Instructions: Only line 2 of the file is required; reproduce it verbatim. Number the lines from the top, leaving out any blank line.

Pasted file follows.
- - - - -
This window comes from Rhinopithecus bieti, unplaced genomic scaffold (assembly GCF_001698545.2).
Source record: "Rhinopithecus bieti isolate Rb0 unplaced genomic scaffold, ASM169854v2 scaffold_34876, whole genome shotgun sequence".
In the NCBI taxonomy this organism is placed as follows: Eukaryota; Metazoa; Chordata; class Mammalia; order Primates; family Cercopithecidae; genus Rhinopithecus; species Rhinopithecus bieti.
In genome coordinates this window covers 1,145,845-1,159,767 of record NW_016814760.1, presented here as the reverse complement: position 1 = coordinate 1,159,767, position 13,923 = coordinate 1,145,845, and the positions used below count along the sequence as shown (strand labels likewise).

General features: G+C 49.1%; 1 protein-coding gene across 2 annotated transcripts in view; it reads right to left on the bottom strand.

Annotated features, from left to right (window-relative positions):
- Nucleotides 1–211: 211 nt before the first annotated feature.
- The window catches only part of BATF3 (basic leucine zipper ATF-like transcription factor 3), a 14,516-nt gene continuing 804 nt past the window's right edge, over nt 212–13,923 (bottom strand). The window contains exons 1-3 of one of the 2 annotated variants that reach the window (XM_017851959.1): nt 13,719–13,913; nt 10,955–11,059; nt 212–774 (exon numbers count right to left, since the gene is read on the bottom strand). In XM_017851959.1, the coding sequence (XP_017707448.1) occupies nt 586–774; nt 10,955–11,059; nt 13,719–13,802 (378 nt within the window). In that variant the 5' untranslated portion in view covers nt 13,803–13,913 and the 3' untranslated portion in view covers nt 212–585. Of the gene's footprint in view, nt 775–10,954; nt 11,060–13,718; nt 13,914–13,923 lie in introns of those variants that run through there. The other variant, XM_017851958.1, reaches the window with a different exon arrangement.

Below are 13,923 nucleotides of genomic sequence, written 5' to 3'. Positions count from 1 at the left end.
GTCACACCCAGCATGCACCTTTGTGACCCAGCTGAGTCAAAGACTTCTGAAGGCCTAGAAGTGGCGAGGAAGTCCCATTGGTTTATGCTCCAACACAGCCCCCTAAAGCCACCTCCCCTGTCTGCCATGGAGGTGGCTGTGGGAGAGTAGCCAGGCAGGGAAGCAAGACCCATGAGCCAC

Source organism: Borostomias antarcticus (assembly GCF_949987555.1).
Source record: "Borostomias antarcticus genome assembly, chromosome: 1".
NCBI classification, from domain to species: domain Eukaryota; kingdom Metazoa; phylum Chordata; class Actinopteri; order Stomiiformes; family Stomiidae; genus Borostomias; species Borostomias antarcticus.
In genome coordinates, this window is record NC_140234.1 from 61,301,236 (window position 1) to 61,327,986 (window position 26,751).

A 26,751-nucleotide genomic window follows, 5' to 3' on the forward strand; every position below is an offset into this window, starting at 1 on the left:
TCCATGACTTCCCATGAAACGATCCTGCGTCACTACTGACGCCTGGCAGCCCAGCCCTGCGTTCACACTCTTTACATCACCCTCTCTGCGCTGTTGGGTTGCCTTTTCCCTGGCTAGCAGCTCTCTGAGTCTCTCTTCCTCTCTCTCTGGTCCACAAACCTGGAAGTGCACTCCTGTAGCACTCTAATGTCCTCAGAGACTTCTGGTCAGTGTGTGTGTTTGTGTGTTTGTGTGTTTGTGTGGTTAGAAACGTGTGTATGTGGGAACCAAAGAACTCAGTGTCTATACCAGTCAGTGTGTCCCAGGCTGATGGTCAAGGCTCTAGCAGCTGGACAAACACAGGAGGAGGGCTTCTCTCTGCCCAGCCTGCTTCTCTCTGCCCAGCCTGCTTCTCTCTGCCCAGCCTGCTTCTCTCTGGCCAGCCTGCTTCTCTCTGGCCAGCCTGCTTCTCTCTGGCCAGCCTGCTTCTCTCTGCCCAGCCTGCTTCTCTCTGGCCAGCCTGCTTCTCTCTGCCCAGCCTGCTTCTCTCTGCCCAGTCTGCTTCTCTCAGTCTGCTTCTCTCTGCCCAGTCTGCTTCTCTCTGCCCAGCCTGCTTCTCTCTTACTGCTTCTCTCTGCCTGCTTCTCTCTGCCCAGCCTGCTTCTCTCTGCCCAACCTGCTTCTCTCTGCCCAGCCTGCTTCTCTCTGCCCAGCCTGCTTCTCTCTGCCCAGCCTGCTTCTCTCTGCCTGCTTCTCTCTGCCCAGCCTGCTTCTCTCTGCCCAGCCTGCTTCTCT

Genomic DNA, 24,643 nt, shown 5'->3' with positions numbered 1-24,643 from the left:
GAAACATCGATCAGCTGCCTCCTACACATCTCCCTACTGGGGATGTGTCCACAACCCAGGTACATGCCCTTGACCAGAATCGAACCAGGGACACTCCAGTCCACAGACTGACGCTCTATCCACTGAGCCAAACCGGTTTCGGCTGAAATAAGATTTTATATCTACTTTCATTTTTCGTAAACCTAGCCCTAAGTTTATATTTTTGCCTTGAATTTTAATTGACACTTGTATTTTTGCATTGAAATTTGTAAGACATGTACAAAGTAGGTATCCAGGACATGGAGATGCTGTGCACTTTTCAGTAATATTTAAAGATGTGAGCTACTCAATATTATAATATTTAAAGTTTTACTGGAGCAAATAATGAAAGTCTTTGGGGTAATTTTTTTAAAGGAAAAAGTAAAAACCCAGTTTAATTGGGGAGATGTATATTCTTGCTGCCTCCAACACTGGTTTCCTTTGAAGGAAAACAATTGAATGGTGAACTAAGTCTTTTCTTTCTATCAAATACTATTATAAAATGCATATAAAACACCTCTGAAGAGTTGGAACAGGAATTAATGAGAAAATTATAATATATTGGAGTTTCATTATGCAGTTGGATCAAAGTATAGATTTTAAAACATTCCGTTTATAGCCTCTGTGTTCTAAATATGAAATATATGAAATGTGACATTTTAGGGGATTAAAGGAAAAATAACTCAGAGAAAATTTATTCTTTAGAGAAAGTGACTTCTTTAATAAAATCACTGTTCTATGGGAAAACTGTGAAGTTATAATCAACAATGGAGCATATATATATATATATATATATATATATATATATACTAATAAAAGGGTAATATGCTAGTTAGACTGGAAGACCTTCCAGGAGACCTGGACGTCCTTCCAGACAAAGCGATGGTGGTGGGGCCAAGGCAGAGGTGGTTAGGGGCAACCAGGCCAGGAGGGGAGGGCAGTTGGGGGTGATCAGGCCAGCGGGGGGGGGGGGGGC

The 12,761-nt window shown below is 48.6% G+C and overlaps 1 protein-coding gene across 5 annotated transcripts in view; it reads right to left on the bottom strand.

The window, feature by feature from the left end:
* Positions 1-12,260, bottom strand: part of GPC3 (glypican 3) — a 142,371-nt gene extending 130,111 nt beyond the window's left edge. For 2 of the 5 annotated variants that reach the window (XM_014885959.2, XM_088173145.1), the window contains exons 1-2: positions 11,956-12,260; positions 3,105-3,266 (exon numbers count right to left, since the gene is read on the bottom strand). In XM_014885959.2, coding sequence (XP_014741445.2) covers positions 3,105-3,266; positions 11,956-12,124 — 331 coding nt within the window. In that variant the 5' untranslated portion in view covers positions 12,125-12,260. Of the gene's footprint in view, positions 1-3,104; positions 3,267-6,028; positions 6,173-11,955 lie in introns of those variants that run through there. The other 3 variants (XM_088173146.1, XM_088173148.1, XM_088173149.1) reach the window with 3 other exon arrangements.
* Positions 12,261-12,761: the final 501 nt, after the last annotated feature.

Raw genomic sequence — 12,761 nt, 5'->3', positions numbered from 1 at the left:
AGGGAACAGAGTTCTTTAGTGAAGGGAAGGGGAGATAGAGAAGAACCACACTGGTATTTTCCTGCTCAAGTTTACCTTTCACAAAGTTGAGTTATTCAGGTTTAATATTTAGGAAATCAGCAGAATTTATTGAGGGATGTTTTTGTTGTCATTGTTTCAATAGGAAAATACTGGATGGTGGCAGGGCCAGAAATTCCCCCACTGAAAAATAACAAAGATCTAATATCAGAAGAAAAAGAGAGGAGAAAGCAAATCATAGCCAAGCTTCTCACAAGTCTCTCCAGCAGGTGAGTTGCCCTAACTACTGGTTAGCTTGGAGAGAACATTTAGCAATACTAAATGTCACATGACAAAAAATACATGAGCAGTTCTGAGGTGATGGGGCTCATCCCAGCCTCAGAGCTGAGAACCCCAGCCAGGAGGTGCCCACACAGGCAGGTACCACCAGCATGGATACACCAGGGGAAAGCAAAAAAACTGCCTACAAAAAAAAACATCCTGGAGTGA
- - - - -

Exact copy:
Source record: "Rhinopithecus bieti isolate Rb0 unplaced genomic scaffold, ASM169854v2 scaffold_34876, whole genome shotgun sequence".